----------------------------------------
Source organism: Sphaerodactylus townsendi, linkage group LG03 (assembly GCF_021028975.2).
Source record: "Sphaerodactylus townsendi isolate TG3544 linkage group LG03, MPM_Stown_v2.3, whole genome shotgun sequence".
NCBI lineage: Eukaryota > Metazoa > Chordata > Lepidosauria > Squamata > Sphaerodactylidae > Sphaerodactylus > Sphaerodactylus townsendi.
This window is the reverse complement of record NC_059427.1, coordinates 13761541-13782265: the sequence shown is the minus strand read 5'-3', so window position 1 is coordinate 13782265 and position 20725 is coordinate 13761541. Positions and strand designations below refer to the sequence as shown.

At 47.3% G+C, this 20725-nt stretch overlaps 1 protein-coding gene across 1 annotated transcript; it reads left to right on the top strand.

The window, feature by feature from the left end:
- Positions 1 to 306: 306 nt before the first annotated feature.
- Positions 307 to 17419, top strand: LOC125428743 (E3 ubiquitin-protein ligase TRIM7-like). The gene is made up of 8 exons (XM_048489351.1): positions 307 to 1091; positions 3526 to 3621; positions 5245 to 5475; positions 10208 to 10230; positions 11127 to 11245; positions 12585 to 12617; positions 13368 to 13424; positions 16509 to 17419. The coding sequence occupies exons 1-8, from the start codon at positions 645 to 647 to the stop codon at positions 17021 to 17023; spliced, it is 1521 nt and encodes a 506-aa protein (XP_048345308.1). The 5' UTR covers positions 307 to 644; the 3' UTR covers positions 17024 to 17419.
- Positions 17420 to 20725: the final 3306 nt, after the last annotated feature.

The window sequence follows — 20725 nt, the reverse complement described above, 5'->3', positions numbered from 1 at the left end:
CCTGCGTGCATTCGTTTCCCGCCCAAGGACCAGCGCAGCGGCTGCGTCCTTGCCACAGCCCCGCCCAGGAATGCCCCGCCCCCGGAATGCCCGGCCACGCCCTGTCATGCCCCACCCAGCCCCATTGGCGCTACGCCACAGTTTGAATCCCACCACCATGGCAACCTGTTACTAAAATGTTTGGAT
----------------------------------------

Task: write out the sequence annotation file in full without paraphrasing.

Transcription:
Source organism: Sphaerodactylus townsendi, linkage group LG03 (assembly GCF_021028975.2).
Source record: "Sphaerodactylus townsendi isolate TG3544 linkage group LG03, MPM_Stown_v2.3, whole genome shotgun sequence".
NCBI lineage: Eukaryota > Metazoa > Chordata > Lepidosauria > Squamata > Sphaerodactylidae > Sphaerodactylus > Sphaerodactylus townsendi.
This window is the reverse complement of record NC_059427.1, coordinates 13761541-13782265: the sequence shown is the minus strand read 5'-3', so window position 1 is coordinate 13782265 and position 20725 is coordinate 13761541. Positions and strand designations below refer to the sequence as shown.

At 47.3% G+C, this 20725-nt stretch overlaps 1 protein-coding gene across 1 annotated transcript; it reads left to right on the top strand.

The window, feature by feature from the left end:
- Positions 1 to 306: 306 nt before the first annotated feature.
- Positions 307 to 17419, top strand: LOC125428743 (E3 ubiquitin-protein ligase TRIM7-like). The gene is made up of 8 exons (XM_048489351.1): positions 307 to 1091; positions 3526 to 3621; positions 5245 to 5475; positions 10208 to 10230; positions 11127 to 11245; positions 12585 to 12617; positions 13368 to 13424; positions 16509 to 17419. The coding sequence occupies exons 1-8, from the start codon at positions 645 to 647 to the stop codon at positions 17021 to 17023; spliced, it is 1521 nt and encodes a 506-aa protein (XP_048345308.1). The 5' UTR covers positions 307 to 644; the 3' UTR covers positions 17024 to 17419.
- Positions 17420 to 20725: the final 3306 nt, after the last annotated feature.

The window sequence follows — 20725 nt, the reverse complement described above, 5'->3', positions numbered from 1 at the left end:
CCTGCGTGCATTCGTTTCCCGCCCAAGGACCAGCGCAGCGGCTGCGTCCTTGCCACAGCCCCGCCCAGGAATGCCCCGCCCCCGGAATGCCCGGCCACGCCCTGTCATGCCCCACCCAGCCCCATTGGCGCTACGCCACAGTTTGAATCCCACCACCATGGCAACCTGTTACTAAAATGTTTGGAT